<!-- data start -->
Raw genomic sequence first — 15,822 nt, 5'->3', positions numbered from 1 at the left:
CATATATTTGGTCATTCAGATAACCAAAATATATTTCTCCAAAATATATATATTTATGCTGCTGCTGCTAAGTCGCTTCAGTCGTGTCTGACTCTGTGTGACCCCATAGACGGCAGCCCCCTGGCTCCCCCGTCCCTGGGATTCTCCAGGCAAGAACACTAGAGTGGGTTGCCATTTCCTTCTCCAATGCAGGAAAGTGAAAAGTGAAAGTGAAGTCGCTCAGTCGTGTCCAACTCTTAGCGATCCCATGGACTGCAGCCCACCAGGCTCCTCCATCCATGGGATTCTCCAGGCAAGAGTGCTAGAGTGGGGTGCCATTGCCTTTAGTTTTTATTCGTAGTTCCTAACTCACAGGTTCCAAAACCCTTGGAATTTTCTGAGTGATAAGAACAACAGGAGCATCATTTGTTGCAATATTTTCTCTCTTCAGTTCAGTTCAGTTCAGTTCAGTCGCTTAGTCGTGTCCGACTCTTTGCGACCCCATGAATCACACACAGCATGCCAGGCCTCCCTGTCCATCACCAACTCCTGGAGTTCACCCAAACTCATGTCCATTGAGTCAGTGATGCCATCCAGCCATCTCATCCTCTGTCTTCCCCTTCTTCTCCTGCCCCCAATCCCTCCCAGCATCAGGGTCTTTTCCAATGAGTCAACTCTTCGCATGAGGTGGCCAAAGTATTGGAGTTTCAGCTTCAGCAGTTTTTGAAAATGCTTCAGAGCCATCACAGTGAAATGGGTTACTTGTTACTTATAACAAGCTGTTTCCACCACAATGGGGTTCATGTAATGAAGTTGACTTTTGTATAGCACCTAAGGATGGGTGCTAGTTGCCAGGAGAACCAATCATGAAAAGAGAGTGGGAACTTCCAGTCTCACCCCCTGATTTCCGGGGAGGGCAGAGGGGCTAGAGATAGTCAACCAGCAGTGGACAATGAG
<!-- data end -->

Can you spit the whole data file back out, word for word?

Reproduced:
Raw genomic sequence first — 15,822 nt, 5'->3', positions numbered from 1 at the left:
CATATATTTGGTCATTCAGATAACCAAAATATATTTCTCCAAAATATATATATTTATGCTGCTGCTGCTAAGTCGCTTCAGTCGTGTCTGACTCTGTGTGACCCCATAGACGGCAGCCCCCTGGCTCCCCCGTCCCTGGGATTCTCCAGGCAAGAACACTAGAGTGGGTTGCCATTTCCTTCTCCAATGCAGGAAAGTGAAAAGTGAAAGTGAAGTCGCTCAGTCGTGTCCAACTCTTAGCGATCCCATGGACTGCAGCCCACCAGGCTCCTCCATCCATGGGATTCTCCAGGCAAGAGTGCTAGAGTGGGGTGCCATTGCCTTTAGTTTTTATTCGTAGTTCCTAACTCACAGGTTCCAAAACCCTTGGAATTTTCTGAGTGATAAGAACAACAGGAGCATCATTTGTTGCAATATTTTCTCTCTTCAGTTCAGTTCAGTTCAGTTCAGTCGCTTAGTCGTGTCCGACTCTTTGCGACCCCATGAATCACACACAGCATGCCAGGCCTCCCTGTCCATCACCAACTCCTGGAGTTCACCCAAACTCATGTCCATTGAGTCAGTGATGCCATCCAGCCATCTCATCCTCTGTCTTCCCCTTCTTCTCCTGCCCCCAATCCCTCCCAGCATCAGGGTCTTTTCCAATGAGTCAACTCTTCGCATGAGGTGGCCAAAGTATTGGAGTTTCAGCTTCAGCAGTTTTTGAAAATGCTTCAGAGCCATCACAGTGAAATGGGTTACTTGTTACTTATAACAAGCTGTTTCCACCACAATGGGGTTCATGTAATGAAGTTGACTTTTGTATAGCACCTAAGGATGGGTGCTAGTTGCCAGGAGAACCAATCATGAAAAGAGAGTGGGAACTTCCAGTCTCACCCCCTGATTTCCGGGGAGGGCAGAGGGGCTAGAGATAGTCAACCAGCAGTGGACAATGAG